Fields northwest of Tucson that once yielded cotton by the ton are now producing clean electrical power, at the biggest solar power plant to be connected to Tucson Electric Power Co.'s power grid to date.
The Avra Valley Solar Generating Station, a 34-megawatt (DC - direct current) photovoltaic plant built by California-based NRG Solar a few miles west of Marana, was dedicated Thursday on a 300-acre expanse of reclaimed cotton fields.
"In my mind, we're replacing one type of farming with another," Randy Hickok, senior vice president of NRG, said during a dedication ceremony. "When it was cotton, farmers were turning sunlight into the clothes on our backs, and now we're using the same property to use sunlight to essentially sustain civilization - it's helping keep the lights on, without the pollution."
TEP will buy power from the solar farm, which can generate enough power to meet the annual energy needs of about 5,000 homes, under a 20-year power purchase agreement with NRG, which owns and operates the plant. The thin-film photovoltaic system, which creates electricity, was made by Tempe-based First Solar.
Against a backdrop of solar panels that seemed to stretch out as far as the eye can see, TEP Chairman and CEO Paul Bonavia said the solar plant represents the future of energy.
"This is what a power plant looks like in the 21st century, and that's a huge change in an industry that I've been a part of for a long time," he said.
Bonavia, who also heads TEP parent UNS Energy Corp., noted that the Avra Valley plant is just one of several utility scale plants serving TEP that are slated to go online in the near future.
TEP will buy power from a 25-megawatt photovoltaic plant being built by SunEdison just a few miles to the east in the Avra Valley area.
The plant is expected to be turned on commercially by mid-January, a SunEdison spokesman said. Both Avra Valley solar plants are built on land leased from Tucson Water.
It's all part of TEP's plan to meet a state mandate that regulated utilities generate 15 percent of their power from renewable sources like solar and wind by 2025. Ratepayers are helping to fund renewable-energy projects through small monthly billing surcharges.
While TEP's renewable-energy mix includes grid-connected residential and commercial rooftop installations, utility-scale projects offer less expensive power, Bonavia said.
Even so, solar energy is still much more expensive than fossil fuels like coal, which TEP depends on for most of its power generation.
While the price TEP is paying NRG for power from the Avra Valley plant is kept confidential because of competitive considerations, TEP paid about 12 cents per kilowatt-hour of power from renewable-energy power purchase agreements this year.
That compares to a generation cost of about 5.5 cents per kwh from TEP's coal and natural gas generating sources.
But the growth of the solar industry and competition have helped reduce the cost of utility-scale solar projects like the NRG plant, Bonavia said.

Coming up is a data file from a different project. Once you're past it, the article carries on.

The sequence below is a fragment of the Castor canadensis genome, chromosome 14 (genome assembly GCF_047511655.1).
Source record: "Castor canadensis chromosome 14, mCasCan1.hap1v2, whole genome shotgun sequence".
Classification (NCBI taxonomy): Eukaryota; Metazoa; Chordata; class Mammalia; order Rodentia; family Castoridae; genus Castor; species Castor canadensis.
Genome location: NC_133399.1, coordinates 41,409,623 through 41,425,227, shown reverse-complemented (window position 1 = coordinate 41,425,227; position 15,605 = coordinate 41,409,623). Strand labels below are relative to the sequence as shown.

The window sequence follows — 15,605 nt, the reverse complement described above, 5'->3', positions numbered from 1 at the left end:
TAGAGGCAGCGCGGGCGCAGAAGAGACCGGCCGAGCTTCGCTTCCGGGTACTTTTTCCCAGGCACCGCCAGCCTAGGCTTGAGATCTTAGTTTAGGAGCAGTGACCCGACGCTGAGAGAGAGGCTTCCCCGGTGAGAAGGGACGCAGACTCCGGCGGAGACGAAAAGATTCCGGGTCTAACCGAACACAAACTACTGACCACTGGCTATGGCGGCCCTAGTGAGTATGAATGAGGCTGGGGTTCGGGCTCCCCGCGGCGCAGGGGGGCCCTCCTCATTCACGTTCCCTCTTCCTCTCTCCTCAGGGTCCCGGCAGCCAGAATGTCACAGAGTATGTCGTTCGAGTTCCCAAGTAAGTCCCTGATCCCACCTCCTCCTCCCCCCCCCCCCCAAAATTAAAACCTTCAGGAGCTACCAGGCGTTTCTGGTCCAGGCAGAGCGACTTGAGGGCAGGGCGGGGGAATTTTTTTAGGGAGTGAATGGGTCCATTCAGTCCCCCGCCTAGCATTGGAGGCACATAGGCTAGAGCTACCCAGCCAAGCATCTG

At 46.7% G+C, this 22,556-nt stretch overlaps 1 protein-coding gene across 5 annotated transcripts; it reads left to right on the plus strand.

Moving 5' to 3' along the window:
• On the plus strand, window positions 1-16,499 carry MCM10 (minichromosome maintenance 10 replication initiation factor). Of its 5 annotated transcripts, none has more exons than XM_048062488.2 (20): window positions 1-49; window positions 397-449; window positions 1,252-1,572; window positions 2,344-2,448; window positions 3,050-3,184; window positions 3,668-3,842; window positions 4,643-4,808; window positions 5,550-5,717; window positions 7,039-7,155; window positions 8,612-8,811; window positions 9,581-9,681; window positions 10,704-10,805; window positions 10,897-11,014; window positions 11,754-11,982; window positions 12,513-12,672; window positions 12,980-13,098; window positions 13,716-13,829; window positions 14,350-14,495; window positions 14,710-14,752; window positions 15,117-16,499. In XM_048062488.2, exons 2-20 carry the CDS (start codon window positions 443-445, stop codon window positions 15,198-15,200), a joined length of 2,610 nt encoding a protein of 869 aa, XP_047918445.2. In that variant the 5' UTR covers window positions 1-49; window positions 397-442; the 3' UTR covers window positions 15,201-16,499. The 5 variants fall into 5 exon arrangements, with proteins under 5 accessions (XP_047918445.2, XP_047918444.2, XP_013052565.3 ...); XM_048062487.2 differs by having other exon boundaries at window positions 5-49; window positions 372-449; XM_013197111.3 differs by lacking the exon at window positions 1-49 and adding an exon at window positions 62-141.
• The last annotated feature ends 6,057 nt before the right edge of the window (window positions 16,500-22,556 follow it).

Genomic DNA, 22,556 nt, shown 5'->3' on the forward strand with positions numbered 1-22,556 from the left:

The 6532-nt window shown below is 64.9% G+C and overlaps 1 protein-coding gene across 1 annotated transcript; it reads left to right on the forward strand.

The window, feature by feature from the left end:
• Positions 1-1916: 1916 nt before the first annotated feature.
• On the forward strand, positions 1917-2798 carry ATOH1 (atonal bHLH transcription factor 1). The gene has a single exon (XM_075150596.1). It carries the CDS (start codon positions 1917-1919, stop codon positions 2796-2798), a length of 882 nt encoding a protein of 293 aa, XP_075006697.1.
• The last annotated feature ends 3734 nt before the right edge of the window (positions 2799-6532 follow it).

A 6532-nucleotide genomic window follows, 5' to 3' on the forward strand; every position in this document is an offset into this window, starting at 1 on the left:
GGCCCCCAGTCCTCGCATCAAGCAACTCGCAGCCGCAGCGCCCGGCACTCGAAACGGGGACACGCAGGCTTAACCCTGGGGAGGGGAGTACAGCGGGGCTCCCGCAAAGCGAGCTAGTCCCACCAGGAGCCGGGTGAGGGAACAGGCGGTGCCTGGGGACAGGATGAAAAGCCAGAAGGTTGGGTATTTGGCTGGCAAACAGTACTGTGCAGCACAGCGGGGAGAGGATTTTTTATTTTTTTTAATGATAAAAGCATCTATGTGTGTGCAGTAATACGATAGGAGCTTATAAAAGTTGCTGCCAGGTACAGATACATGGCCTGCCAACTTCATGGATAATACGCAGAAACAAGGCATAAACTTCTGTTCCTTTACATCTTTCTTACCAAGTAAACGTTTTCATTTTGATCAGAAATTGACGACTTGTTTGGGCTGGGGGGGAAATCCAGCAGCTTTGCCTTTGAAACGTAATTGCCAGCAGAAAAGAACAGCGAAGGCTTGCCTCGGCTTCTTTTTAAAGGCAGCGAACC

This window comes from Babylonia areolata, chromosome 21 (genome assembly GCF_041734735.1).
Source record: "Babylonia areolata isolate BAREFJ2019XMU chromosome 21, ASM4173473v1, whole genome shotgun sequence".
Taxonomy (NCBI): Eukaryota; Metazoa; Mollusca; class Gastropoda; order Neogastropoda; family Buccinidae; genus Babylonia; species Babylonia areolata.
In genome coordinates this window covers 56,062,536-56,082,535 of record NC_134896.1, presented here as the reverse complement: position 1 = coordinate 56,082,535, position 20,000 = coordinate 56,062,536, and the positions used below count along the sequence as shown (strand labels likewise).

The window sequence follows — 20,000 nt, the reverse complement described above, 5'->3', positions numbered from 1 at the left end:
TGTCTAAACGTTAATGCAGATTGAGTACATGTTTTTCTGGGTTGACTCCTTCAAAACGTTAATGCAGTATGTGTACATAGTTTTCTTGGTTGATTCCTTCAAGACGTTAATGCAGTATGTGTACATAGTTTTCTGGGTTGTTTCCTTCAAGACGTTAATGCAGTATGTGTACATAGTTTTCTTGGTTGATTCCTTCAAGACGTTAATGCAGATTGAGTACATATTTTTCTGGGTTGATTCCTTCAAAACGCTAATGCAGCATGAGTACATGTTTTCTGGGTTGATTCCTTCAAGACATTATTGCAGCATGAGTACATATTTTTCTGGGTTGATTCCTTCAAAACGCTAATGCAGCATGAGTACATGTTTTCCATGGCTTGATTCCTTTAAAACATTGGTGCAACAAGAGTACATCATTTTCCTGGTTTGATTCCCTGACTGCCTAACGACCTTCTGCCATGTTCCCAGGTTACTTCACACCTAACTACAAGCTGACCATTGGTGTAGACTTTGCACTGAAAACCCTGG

"We want it to be cost effective for our customers, because ultimately, consumers, citizens, pay the cost of any power plant, this or any other," Bonavia said, calling the price of power from NRG's plant "very competitive."
NRG Solar, a subsidiary of New Jersey-based NRG Energy, is a heavy hitter in the industry, with more than 2,000 MW of photovoltaic and solar thermal projects under development or in construction across the southwestern U.S. The company also is building the nation's biggest solar farm, the 300-megawatt Agua Caliente plant east of Yuma, for two California utilities.
The Avra Valley solar farm features more than 400,000 of First Solar's thin-film cadmium telluride solar modules, mounted on a single-axis tracking system that pivots east to west to maximize light-gathering capacity.
NRG and First Solar rate the plant at a capacity of 25 megawatts of AC (alternating-current) power, the kind of power it will deliver to the grid after conversion from the DC (direct current) produced by solar modules. The plant's DC rating - the measure TEP generally uses - is about 34 megawatts.
The plant's panels were visibly dusty during the dedication ceremony, but Hickok said the dust doesn't significantly affect the output of thin-film photovoltaics. The plant will use very little water, he said, adding that the panels will be washed only a couple of times a year aside from any rain.
The plant will avoid the release of some 51,500 metric tons of carbon dioxide into the atmosphere, the equivalent of taking more than 10,700 cars off the road, Hickok said.
Other new utility-scale solar projects expected to be completed on TEP's system by the end of the year, or early 2013, are (all capacity ratings in DC):
• A 6-megawatt photovoltaic array at the University of Arizona Science and Technology Park's Solar Zone, which is expected to become operational within a week. The Gatos Montes, originally developed by AstroSol Inc., was purchased by Duke Energy, North Carolina-based Duke announced Thursday.
• The TEP-owned Prairie Fire Solar Project, a 5MW, fixed-mount photovoltaic plant being built by Tucson-based Solon Corp. about a mile north of the UA Tech Park.
• Foresight/FSP 2, a 6MW single-axis tracking photovoltaic system being built by German energy firm E.On SE, under a power purchase agreement.
Contact Assistant Business Editor David Wichner at firstname.lastname@example.org or 573-4181.